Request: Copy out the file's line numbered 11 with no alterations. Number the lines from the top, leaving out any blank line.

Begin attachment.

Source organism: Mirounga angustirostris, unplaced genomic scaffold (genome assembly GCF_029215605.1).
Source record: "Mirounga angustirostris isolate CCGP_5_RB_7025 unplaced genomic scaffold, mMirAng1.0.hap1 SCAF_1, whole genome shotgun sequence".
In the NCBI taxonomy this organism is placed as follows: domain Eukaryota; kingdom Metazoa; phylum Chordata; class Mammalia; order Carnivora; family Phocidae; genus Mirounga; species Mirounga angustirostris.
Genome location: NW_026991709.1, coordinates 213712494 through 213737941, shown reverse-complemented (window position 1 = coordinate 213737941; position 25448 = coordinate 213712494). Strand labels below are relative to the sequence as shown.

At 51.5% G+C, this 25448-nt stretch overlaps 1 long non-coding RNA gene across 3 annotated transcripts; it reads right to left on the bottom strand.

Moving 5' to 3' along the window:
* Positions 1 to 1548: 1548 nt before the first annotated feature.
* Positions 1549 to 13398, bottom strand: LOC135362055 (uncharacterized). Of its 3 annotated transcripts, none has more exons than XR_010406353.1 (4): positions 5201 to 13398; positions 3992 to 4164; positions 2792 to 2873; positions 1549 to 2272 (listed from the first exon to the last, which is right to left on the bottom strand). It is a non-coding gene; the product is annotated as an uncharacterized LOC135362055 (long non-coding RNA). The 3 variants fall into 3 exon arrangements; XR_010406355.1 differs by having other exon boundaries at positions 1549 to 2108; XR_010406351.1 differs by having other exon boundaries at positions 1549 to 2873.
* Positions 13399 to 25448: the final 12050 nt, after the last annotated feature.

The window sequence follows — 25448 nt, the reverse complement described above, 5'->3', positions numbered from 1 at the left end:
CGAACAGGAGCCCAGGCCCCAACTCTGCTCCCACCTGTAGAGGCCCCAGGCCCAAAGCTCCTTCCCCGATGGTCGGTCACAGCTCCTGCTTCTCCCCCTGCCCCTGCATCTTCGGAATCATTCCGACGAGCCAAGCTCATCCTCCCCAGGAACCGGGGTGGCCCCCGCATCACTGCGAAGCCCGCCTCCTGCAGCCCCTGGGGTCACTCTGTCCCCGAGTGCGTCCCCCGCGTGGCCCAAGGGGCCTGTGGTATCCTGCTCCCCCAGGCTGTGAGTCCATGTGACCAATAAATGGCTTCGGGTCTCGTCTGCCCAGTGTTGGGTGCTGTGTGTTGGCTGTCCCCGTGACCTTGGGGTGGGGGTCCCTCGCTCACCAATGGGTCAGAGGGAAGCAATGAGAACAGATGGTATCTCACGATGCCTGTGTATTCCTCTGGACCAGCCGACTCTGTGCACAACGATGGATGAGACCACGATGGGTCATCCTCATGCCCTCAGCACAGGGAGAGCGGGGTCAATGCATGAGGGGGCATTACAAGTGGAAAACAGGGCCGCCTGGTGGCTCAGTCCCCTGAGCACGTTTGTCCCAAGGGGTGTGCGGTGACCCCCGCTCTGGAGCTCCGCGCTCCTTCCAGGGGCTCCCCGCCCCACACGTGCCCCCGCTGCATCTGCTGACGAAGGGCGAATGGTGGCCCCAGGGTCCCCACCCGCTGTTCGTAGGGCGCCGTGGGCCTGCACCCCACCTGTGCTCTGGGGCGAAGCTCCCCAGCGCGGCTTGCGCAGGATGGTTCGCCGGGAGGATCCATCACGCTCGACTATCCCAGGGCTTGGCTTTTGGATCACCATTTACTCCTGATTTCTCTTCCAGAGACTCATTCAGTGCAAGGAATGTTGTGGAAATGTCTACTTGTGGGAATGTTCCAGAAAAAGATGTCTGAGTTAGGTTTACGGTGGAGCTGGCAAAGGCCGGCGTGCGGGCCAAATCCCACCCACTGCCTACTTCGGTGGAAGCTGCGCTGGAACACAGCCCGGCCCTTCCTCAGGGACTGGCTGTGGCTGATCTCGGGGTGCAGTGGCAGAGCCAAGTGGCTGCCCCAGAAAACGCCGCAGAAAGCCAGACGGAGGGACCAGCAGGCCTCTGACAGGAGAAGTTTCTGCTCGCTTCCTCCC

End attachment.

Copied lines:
CGAACAGGAGCCCAGGCCCCAACTCTGCTCCCACCTGTAGAGGCCCCAGGCCCAAAGCTCCTTCCCCGATGGTCGGTCACAGCTCCTGCTTCTCCCCCTGCCCCTGCATCTTCGGAATCATTCCGACGAGCCAAGCTCATCCTCCCCAGGAACCGGGGTGGCCCCCGCATCACTGCGAAGCCCGCCTCCTGCAGCCCCTGGGGTCACTCTGTCCCCGAGTGCGTCCCCCGCGTGGCCCAAGGGGCCTGTGGTATCCTGCTCCCCCAGGCTGTGAGTCCATGTGACCAATAAATGGCTTCGGGTCTCGTCTGCCCAGTGTTGGGTGCTGTGTGTTGGCTGTCCCCGTGACCTTGGGGTGGGGGTCCCTCGCTCACCAATGGGTCAGAGGGAAGCAATGAGAACAGATGGTATCTCACGATGCCTGTGTATTCCTCTGGACCAGCCGACTCTGTGCACAACGATGGATGAGACCACGATGGGTCATCCTCATGCCCTCAGCACAGGGAGAGCGGGGTCAATGCATGAGGGGGCATTACAAGTGGAAAACAGGGCCGCCTGGTGGCTCAGTCCCCTGAGCACGTTTGTCCCAAGGGGTGTGCGGTGACCCCCGCTCTGGAGCTCCGCGCTCCTTCCAGGGGCTCCCCGCCCCACACGTGCCCCCGCTGCATCTGCTGACGAAGGGCGAATGGTGGCCCCAGGGTCCCCACCCGCTGTTCGTAGGGCGCCGTGGGCCTGCACCCCACCTGTGCTCTGGGGCGAAGCTCCCCAGCGCGGCTTGCGCAGGATGGTTCGCCGGGAGGATCCATCACGCTCGACTATCCCAGGGCTTGGCTTTTGGATCACCATTTACTCCTGATTTCTCTTCCAGAGACTCATTCAGTGCAAGGAATGTTGTGGAAATGTCTACTTGTGGGAATGTTCCAGAAAAAGATGTCTGAGTTAGGTTTACGGTGGAGCTGGCAAAGGCCGGCGTGCGGGCCAAATCCCACCCACTGCCTACTTCGGTGGAAGCTGCGCTGGAACACAGCCCGGCCCTTCCTCAGGGACTGGCTGTGGCTGATCTCGGGGTGCAGTGGCAGAGCCAAGTGGCTGCCCCAGAAAACGCCGCAGAAAGCCAGACGGAGGGACCAGCAGGCCTCTGACAGGAGAAGTTTCTGCTCGCTTCCTCCC